Archives for the month of: July, 2012

Surface II at The Crypt Gallery, St. Pancras Church opened on 12th July 2012 with a very busy Private View.

There has been a lot of discussion amongst the artists of Surface II about how much information should be given about the work and in what format.

Although we did have a small pamphlet with each artists statement included some visitors felt this wasn’t explicit enough and contained a lot of nebulous language.

I spent a lot of time at the Private View and during the week when on invigilation duty explaining my ideas that led to ‘Incidence’ so maybe it did need something available for people who want to know more.

It is easier to just talk about your work informally than to write a short piece about it. Even producing one sentence can be draining. The reason why the language used in artists statements is often a bit vague is because it is so hard to pin down a visual idea that has formed from many different ideas morphing together over time  and some of which will be subconscious.

Sometimes reading an artwork can be daunting rather than uplifting, a fear of not understanding and missing the point. With Grayson Perry’s tapestries, if you weren’t familiar with the iconic religious paintings he references would you pick this up. Is the experience less because of it. Often there aren’t such clear ideas going into the work as with Grayson.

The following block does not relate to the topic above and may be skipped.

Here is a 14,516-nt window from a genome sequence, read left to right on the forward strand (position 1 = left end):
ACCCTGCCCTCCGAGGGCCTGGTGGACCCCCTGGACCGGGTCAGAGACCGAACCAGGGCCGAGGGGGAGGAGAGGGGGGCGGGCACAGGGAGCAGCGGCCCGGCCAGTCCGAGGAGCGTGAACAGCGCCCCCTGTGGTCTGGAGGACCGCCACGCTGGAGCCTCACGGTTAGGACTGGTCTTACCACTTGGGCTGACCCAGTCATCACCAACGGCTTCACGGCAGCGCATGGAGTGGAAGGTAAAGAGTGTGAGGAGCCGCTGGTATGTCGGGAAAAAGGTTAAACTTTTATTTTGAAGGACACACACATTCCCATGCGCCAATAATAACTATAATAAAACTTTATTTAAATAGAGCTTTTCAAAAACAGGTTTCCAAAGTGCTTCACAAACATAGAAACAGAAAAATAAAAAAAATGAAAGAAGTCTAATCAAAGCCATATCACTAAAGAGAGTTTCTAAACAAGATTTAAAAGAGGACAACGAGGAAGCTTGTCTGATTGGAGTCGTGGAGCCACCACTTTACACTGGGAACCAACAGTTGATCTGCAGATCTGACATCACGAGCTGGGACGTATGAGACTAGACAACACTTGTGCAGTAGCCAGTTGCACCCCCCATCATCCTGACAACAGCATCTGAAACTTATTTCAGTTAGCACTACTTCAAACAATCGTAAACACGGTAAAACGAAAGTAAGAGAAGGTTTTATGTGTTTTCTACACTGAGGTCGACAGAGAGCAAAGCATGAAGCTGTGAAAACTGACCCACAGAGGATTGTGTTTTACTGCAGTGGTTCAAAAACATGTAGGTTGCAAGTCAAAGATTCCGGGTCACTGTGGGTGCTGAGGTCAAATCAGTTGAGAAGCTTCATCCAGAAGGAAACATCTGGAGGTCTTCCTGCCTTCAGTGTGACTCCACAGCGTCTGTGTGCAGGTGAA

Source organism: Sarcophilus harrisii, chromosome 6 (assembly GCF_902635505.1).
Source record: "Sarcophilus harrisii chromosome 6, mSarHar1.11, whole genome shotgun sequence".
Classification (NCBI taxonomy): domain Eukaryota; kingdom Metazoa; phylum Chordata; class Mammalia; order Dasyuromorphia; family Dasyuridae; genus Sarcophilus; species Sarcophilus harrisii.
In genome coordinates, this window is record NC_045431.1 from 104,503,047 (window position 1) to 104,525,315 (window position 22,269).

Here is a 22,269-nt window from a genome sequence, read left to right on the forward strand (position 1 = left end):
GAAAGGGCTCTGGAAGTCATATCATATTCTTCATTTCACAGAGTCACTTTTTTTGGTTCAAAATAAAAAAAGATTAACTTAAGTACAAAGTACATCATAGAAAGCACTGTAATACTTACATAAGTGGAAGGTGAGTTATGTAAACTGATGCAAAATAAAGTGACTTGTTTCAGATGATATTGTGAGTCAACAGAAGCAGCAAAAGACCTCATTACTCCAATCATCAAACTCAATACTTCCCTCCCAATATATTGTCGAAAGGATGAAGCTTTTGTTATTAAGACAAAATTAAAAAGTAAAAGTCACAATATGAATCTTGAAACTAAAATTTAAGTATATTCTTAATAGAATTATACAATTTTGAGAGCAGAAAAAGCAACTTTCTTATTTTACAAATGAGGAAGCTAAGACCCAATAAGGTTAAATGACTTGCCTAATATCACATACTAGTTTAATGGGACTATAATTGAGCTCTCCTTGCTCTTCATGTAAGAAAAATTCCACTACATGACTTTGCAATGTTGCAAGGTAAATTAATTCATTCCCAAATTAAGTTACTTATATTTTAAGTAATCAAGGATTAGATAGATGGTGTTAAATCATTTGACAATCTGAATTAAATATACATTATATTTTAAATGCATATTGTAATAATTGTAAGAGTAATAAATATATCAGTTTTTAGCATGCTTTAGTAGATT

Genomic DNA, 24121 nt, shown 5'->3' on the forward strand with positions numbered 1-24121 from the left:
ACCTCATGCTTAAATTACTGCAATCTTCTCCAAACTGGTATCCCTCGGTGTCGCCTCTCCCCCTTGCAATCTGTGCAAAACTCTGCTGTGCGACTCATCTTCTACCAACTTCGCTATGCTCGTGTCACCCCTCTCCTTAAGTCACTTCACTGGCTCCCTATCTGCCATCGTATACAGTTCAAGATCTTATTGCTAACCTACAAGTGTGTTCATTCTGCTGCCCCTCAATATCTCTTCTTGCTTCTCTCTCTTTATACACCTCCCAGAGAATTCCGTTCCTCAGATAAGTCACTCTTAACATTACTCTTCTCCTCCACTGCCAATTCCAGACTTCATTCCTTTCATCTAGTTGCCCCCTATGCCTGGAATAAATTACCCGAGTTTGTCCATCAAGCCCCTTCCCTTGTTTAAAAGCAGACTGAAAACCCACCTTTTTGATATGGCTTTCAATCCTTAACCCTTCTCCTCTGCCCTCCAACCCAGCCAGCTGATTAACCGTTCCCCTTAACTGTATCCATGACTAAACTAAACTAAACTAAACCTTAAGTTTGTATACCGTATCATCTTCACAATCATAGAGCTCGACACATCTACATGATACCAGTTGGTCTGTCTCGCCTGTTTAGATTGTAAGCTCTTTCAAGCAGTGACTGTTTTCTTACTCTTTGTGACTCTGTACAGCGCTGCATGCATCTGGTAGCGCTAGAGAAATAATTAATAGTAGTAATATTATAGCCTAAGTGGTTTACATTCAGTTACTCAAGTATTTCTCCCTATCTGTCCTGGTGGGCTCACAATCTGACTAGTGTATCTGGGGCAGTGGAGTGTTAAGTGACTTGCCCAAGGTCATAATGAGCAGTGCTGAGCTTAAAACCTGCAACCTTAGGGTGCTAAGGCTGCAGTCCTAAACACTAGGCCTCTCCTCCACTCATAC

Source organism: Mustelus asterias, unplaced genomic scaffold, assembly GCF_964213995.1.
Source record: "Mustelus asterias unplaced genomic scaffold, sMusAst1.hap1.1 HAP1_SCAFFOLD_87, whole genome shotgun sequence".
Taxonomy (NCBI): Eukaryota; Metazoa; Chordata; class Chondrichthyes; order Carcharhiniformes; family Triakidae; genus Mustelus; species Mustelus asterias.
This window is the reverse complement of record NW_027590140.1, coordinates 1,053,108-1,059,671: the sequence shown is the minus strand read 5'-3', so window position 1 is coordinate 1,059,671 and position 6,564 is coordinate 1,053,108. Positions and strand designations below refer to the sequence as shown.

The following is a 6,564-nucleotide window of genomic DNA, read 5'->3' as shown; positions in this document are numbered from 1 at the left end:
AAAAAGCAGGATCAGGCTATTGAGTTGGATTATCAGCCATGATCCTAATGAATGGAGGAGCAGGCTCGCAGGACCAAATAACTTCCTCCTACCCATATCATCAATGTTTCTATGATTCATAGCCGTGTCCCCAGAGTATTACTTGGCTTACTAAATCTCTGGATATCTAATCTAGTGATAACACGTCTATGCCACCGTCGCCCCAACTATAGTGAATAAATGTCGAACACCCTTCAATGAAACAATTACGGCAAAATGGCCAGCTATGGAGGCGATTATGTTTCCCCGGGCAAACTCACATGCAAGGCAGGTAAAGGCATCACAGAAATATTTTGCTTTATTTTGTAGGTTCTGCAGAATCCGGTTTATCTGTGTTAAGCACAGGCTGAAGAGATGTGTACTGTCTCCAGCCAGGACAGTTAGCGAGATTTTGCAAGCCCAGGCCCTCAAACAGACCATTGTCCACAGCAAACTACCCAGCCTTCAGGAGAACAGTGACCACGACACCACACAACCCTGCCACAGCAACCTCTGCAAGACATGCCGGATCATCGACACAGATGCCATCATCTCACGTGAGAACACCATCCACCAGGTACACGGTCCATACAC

We held a bit of an artists crit at the gallery on Monday. The discussion about my work centred around what was a spiritual experience, what might be happening in the brain. Is the connection with nature being calming coming from the patterns that formed us.  Also the possibility of paranormal activity was discussed and how this might manifest itself, interesting to see how many people feel they have had such an experience.

Crawling through the low tunnel to the mysterious octagonal room in the hidden depths of the crypt not currently open to the public it felt very possible that something unnerving might happen. It was pitch black and I had no torch so had to fire the flash to light the room, then check the camera playback for unwanted presences.

All clear.

There is an abandoned wheelchair in a disused tunnel, maybe left over from the war – it has lost its wheels and is on the point of disintegration.

I may use this image in ‘Syndrome’, new work about the inner recesses of the mind where fears are stored. It will come under the fear of medical intervention. My own experience at the age of 7 is being slapped by the dentist and then pinned down by 2 men and having a gas mask held over my face to subdue me after kicking out frantically when I saw the big syringe coming my way.

 

Thanks to the careful selection of artists and curation of works by Louise Harrington and Fiona Chaney Surface II was a very rewarding experience.

There is a book Surface II which can be viewed online.